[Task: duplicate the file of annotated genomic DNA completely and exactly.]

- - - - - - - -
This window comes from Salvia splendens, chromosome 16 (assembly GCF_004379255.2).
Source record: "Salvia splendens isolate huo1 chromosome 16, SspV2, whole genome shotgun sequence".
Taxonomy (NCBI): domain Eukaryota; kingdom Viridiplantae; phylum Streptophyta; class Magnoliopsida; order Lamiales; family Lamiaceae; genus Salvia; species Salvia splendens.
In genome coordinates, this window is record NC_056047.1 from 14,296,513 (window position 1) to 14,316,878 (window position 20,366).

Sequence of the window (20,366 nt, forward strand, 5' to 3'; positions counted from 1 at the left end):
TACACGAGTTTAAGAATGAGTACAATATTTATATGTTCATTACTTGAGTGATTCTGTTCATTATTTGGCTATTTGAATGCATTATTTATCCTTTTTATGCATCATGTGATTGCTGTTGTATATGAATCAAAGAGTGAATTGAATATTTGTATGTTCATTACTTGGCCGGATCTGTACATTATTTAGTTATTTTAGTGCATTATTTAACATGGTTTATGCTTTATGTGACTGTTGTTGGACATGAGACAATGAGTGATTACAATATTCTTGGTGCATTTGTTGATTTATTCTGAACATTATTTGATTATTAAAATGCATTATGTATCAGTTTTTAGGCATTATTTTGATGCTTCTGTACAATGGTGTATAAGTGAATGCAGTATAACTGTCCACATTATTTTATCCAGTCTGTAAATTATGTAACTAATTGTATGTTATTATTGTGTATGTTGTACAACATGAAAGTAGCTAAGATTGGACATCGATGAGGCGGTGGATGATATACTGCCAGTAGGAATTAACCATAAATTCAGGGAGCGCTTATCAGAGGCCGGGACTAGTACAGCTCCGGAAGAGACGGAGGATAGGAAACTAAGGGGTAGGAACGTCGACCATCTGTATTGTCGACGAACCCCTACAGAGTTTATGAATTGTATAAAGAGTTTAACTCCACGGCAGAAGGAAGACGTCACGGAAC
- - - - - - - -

This window comes from Salvia splendens, chromosome 16 (assembly GCF_004379255.2).
Source record: "Salvia splendens isolate huo1 chromosome 16, SspV2, whole genome shotgun sequence".
Taxonomy (NCBI): domain Eukaryota; kingdom Viridiplantae; phylum Streptophyta; class Magnoliopsida; order Lamiales; family Lamiaceae; genus Salvia; species Salvia splendens.
In genome coordinates, this window is record NC_056047.1 from 14,296,513 (window position 1) to 14,316,878 (window position 20,366).

Sequence of the window (20,366 nt, forward strand, 5' to 3'; positions counted from 1 at the left end):
TACACGAGTTTAAGAATGAGTACAATATTTATATGTTCATTACTTGAGTGATTCTGTTCATTATTTGGCTATTTGAATGCATTATTTATCCTTTTTATGCATCATGTGATTGCTGTTGTATATGAATCAAAGAGTGAATTGAATATTTGTATGTTCATTACTTGGCCGGATCTGTACATTATTTAGTTATTTTAGTGCATTATTTAACATGGTTTATGCTTTATGTGACTGTTGTTGGACATGAGACAATGAGTGATTACAATATTCTTGGTGCATTTGTTGATTTATTCTGAACATTATTTGATTATTAAAATGCATTATGTATCAGTTTTTAGGCATTATTTTGATGCTTCTGTACAATGGTGTATAAGTGAATGCAGTATAACTGTCCACATTATTTTATCCAGTCTGTAAATTATGTAACTAATTGTATGTTATTATTGTGTATGTTGTACAACATGAAAGTAGCTAAGATTGGACATCGATGAGGCGGTGGATGATATACTGCCAGTAGGAATTAACCATAAATTCAGGGAGCGCTTATCAGAGGCCGGGACTAGTACAGCTCCGGAAGAGACGGAGGATAGGAAACTAAGGGGTAGGAACGTCGACCATCTGTATTGTCGACGAACCCCTACAGAGTTTATGAATTGTATAAAGAGTTTAACTCCACGGCAGAAGGAAGACGTCACGGAAC